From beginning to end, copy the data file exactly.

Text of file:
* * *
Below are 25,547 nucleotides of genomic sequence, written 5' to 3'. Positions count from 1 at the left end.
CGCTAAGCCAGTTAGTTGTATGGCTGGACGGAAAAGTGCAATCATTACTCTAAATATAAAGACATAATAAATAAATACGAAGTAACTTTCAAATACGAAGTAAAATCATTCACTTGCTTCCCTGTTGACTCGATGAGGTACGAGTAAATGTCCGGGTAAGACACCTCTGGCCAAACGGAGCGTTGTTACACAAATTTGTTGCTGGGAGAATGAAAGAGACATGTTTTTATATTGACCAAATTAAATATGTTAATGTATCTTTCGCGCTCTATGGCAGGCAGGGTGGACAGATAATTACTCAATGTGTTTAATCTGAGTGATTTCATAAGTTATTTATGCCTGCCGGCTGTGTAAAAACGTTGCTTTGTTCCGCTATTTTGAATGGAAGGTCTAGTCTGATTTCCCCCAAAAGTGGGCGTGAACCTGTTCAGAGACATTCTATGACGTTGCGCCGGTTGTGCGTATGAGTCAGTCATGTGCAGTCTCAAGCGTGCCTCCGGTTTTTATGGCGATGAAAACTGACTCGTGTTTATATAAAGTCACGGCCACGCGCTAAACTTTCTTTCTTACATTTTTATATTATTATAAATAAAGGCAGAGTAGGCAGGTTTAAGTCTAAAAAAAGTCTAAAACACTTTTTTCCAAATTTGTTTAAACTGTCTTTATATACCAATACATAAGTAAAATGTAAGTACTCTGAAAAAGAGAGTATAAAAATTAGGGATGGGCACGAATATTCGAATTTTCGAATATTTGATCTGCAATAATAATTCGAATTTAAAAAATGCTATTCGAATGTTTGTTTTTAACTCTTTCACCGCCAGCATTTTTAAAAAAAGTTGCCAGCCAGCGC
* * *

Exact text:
Below are 25,547 nucleotides of genomic sequence, written 5' to 3'. Positions count from 1 at the left end.
CGCTAAGCCAGTTAGTTGTATGGCTGGACGGAAAAGTGCAATCATTACTCTAAATATAAAGACATAATAAATAAATACGAAGTAACTTTCAAATACGAAGTAAAATCATTCACTTGCTTCCCTGTTGACTCGATGAGGTACGAGTAAATGTCCGGGTAAGACACCTCTGGCCAAACGGAGCGTTGTTACACAAATTTGTTGCTGGGAGAATGAAAGAGACATGTTTTTATATTGACCAAATTAAATATGTTAATGTATCTTTCGCGCTCTATGGCAGGCAGGGTGGACAGATAATTACTCAATGTGTTTAATCTGAGTGATTTCATAAGTTATTTATGCCTGCCGGCTGTGTAAAAACGTTGCTTTGTTCCGCTATTTTGAATGGAAGGTCTAGTCTGATTTCCCCCAAAAGTGGGCGTGAACCTGTTCAGAGACATTCTATGACGTTGCGCCGGTTGTGCGTATGAGTCAGTCATGTGCAGTCTCAAGCGTGCCTCCGGTTTTTATGGCGATGAAAACTGACTCGTGTTTATATAAAGTCACGGCCACGCGCTAAACTTTCTTTCTTACATTTTTATATTATTATAAATAAAGGCAGAGTAGGCAGGTTTAAGTCTAAAAAAAGTCTAAAACACTTTTTTCCAAATTTGTTTAAACTGTCTTTATATACCAATACATAAGTAAAATGTAAGTACTCTGAAAAAGAGAGTATAAAAATTAGGGATGGGCACGAATATTCGAATTTTCGAATATTTGATCTGCAATAATAATTCGAATTTAAAAAATGCTATTCGAATGTTTGTTTTTAACTCTTTCACCGCCAGCATTTTTAAAAAAAGTTGCCAGCCAGCGC